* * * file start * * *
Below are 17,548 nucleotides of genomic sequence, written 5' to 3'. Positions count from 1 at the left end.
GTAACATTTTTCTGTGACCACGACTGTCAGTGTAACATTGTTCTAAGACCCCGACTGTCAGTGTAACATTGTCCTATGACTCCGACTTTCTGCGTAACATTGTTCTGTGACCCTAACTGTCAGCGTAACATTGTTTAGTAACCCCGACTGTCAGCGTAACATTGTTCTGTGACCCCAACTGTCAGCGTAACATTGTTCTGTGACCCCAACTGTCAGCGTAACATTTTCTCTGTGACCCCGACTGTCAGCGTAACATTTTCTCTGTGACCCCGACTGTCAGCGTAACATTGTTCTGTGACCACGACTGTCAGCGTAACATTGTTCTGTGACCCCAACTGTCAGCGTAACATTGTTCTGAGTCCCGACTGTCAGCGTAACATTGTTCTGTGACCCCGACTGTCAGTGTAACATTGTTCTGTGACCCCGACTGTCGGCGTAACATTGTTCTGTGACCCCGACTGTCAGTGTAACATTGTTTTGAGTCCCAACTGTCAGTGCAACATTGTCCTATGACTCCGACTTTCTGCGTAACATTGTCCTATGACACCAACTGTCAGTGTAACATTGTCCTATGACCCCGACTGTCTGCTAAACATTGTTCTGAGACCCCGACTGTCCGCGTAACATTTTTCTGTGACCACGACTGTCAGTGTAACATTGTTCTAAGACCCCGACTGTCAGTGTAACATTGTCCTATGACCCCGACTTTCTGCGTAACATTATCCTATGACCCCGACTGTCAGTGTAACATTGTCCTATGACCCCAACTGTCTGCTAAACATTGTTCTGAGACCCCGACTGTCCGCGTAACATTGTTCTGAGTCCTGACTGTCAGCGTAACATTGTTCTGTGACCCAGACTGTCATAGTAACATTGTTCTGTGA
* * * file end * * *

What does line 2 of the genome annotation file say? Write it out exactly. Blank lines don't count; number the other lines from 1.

GTAACATTTTTCTGTGACCACGACTGTCAGTGTAACATTGTTCTAAGACCCCGACTGTCAGTGTAACATTGTCCTATGACTCCGACTTTCTGCGTAACATTGTTCTGTGACCCTAACTGTCAGCGTAACATTGTTTAGTAACCCCGACTGTCAGCGTAACATTGTTCTGTGACCCCAACTGTCAGCGTAACATTGTTCTGTGACCCCAACTGTCAGCGTAACATTTTCTCTGTGACCCCGACTGTCAGCGTAACATTTTCTCTGTGACCCCGACTGTCAGCGTAACATTGTTCTGTGACCACGACTGTCAGCGTAACATTGTTCTGTGACCCCAACTGTCAGCGTAACATTGTTCTGAGTCCCGACTGTCAGCGTAACATTGTTCTGTGACCCCGACTGTCAGTGTAACATTGTTCTGTGACCCCGACTGTCGGCGTAACATTGTTCTGTGACCCCGACTGTCAGTGTAACATTGTTTTGAGTCCCAACTGTCAGTGCAACATTGTCCTATGACTCCGACTTTCTGCGTAACATTGTCCTATGACACCAACTGTCAGTGTAACATTGTCCTATGACCCCGACTGTCTGCTAAACATTGTTCTGAGACCCCGACTGTCCGCGTAACATTTTTCTGTGACCACGACTGTCAGTGTAACATTGTTCTAAGACCCCGACTGTCAGTGTAACATTGTCCTATGACCCCGACTTTCTGCGTAACATTATCCTATGACCCCGACTGTCAGTGTAACATTGTCCTATGACCCCAACTGTCTGCTAAACATTGTTCTGAGACCCCGACTGTCCGCGTAACATTGTTCTGAGTCCTGACTGTCAGCGTAACATTGTTCTGTGACCCAGACTGTCATAGTAACATTGTTCTGTGA